Maximus glared at her. “What I’m saying is what your parents are saying. Perry is sick. She’s il . Like her shrinkaroo says. And she’s been reading a lot of books.
She’s convinced this is happening to her. It’s not her fault at all. The mind is a powerful thing. I reckon she’s as good as being possessed by her own self.”
She turned her back to him in disgust and looked pleadingly at dad. “You can’t take her to the hospital.
They’re going to think she’s crazy.”
My parents exchanged a loaded look. They thought I was crazy.
“It’s not up for discussion,” my dad eventually told her.
“Dad-” she began to say but was cut off.
I was screaming.
I had picked up the glass of water and hurled it at them.
My mother ducked and the glass smashed into a mil ion pieces against the wal .
The control was taken from me again and I was helpless.
I didn’t black out, either. I just watched myself as I leaped out of bed like a rocket and ran along the bed heading straight for my mother.
Maximus was faster. As I bounced off the bed and into the air toward my mom’s sickened face, he tackled me from the side and brought me down to the ground.
I couldn’t do anything to stop myself. My body was no longer mine. But I felt the pain from the impact. That wasn’t fair.
I wailed and moaned and made guttural noises that made my whole body arch and shudder while Maximus held me down with all his strength, his muscles twisting, his face turned red and sweaty as he looked into my eyes. But he wasn’t seeing me. He wasn’t seeing me.
“Pil s,” he cried out. He looked up at my parents while I tried to lean forward and bite his hand. “Get the pil s! Get some rope!”
My dad grabbed the rope he had used the other night from the corner of the room and my mom brought the pil bottles out from her cardigan pocket. My dad quickly tied the rope around my arms and legs like he was hog-tying in a rodeo and trying to beat his best time.
My mother leaned over me with the pil s dangling between her fingers. I snapped at her.
“Going to be a bit difficult,” Maximus said to her.
She shook her head grimly. “I learned a trick back in the day. Hold her chin.”
He went for my chin with his large hands. He had the right to look scared to death of me. I tried biting him again.
But it was a distraction. As I did that, my mother pressed down on my forehead with one hand and pinched my nose shut with the other. I clamped my mouth like a vice. I didn’t want to take the pil s and neither did the thing inside me.
But I had to breathe.
I gasped, my mouth open. I, we, couldn’t take it. My mom dropped the pil s in and kept her grip on my nose until I had no choice but to swal ow.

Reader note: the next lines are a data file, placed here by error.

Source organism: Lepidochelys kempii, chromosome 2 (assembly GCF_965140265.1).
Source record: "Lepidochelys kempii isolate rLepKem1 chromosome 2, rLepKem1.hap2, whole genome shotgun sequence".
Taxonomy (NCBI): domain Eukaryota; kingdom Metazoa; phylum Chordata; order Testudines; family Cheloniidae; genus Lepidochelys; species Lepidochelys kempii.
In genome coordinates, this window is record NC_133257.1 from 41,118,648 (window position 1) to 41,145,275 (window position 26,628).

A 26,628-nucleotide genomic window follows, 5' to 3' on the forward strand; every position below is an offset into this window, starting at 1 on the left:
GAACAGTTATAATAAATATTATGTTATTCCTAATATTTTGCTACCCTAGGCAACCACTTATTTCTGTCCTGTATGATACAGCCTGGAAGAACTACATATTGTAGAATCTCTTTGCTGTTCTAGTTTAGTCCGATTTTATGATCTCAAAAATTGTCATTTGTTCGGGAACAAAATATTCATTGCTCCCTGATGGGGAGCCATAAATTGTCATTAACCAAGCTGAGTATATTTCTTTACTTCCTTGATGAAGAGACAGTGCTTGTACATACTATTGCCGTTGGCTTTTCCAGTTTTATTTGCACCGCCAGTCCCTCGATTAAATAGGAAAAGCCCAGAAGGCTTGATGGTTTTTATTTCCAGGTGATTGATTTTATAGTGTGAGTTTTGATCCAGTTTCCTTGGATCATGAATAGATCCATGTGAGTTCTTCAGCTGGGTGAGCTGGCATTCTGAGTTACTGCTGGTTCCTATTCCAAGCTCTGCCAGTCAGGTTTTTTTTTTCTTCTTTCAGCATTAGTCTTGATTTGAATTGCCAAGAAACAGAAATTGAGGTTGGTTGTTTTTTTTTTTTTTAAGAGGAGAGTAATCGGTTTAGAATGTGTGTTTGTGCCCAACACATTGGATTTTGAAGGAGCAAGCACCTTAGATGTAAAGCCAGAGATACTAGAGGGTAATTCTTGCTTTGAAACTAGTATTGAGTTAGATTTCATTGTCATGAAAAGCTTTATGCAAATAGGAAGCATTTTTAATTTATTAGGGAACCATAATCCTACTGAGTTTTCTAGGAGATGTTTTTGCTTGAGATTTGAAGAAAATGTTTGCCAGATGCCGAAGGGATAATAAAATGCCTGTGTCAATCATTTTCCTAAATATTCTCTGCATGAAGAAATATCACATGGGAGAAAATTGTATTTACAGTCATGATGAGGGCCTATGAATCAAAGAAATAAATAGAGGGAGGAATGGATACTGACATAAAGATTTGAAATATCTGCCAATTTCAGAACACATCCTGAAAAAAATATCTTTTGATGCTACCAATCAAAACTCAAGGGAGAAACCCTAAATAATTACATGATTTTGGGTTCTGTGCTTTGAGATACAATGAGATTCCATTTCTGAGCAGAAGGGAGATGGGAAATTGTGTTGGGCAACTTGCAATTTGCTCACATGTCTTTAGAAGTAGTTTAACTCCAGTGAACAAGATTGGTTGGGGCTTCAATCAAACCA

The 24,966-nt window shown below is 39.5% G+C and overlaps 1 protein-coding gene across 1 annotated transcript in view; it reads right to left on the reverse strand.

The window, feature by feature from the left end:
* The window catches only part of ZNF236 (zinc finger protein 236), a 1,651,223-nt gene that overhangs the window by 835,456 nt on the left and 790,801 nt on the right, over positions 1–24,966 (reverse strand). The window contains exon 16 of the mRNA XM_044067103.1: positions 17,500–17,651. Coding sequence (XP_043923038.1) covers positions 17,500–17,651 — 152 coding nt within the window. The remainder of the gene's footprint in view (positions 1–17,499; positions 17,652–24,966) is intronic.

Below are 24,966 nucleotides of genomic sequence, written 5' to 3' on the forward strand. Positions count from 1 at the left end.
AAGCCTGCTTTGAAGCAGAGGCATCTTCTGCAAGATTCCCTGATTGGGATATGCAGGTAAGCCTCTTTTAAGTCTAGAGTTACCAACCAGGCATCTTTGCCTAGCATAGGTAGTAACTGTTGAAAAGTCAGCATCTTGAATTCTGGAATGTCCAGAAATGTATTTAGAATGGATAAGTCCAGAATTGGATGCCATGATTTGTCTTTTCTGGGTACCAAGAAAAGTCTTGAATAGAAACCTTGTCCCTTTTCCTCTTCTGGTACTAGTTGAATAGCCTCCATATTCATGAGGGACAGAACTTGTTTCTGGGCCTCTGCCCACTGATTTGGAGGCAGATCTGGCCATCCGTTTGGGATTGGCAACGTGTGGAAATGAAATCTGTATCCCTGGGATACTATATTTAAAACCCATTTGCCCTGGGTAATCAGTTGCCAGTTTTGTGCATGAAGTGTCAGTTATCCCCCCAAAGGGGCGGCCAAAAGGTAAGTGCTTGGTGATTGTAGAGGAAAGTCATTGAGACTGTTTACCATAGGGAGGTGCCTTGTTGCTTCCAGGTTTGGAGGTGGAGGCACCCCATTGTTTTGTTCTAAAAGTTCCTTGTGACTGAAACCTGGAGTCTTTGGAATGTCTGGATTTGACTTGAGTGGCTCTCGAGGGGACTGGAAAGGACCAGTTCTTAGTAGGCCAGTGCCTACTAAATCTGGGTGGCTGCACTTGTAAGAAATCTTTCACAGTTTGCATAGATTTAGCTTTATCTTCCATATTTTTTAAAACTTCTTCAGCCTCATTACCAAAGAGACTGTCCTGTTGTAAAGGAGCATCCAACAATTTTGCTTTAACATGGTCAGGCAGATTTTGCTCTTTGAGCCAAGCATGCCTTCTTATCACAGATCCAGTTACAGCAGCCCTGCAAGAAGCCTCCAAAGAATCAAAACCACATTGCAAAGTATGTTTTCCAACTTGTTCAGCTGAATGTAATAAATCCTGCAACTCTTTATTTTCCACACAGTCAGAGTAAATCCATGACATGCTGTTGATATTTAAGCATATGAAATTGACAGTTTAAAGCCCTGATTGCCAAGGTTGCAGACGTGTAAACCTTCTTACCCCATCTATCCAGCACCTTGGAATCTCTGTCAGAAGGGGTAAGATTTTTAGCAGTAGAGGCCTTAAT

Next thing I knew I was slowly regaining control of my body.
“I’m sorry,” I said, trying to focus on my parents as Maximus picked me up and put me back into bed.
“We know you are,” he said to me. His drawl was so gentle that I almost forgot he thought it was all in my head.
“We’re going to have to keep you tied up, though. You understand, darling’?”
“Don’t cal me darlin’,” I managed to say.
He smiled. “Good to see you’re stil with us. But just so your, er, other self knows...your father has the police alerted to what’s going on. In case you get any more out of hand.
And, I’m afraid, that despite what your sister thinks, the hospital is going to be the best place for you. I’m just sorry I didn’t know about this sooner, Perry. I’m sorry I actual y thought you were haunted. I would have never gone along with the clearing thing; it just made things worse. It gave proof to the delusion.”
But you saw! I thought, now too weak to say anything.
You saw the beast! You’re a liar. A goddamn liar!
He stroked the hair off my forehead. I flinched and glared at him, which only made him point at my dad. “I think we might need some more rope here.”
“You guys are fucking sick,” Ada snarled from the back of the room. She shook her head and held herself tightly. “I can’t stand here and watch you do this. I won’t.”
She shot me one last look. It was a look I couldn’t read.
She left the room and my heart sank.
My dad re-did the ropes on my arms and legs so I was strapped down to the bed. There was a moment where I was free. Where I thought about shoving him off and running away. I didn’t know where, but I would leave the house and run to the river and just run and run until they couldn’t find me. I’d be safe there. I wouldn’t be dragged off to the hospital. I’d stil have this thing inside of me, Abby, a demon, whatever it was, but at least I wouldn’t be carted off to a hospital. I didn’t want to destroy myself in a sterile room. Like a dying dog, I wanted to go somewhere far away and quiet. It was the last thing left that I could control.
But I didn’t move. I didn’t make a run for it, even though I could have. My dad finished tying me up, avoiding my eyes the whole time. He left the room with my mother. Then it was just Maximus and me.
He pul ed up the chair from the desk and looked me over. His green eyes glittered apologetical y but it wasn’t enough. I had wanted more from him. I had wanted someone who would have fought to the death over me. I wanted someone who’d sacrifice for me. Someone who had my back. Someone who would save me if I couldn’t save myself.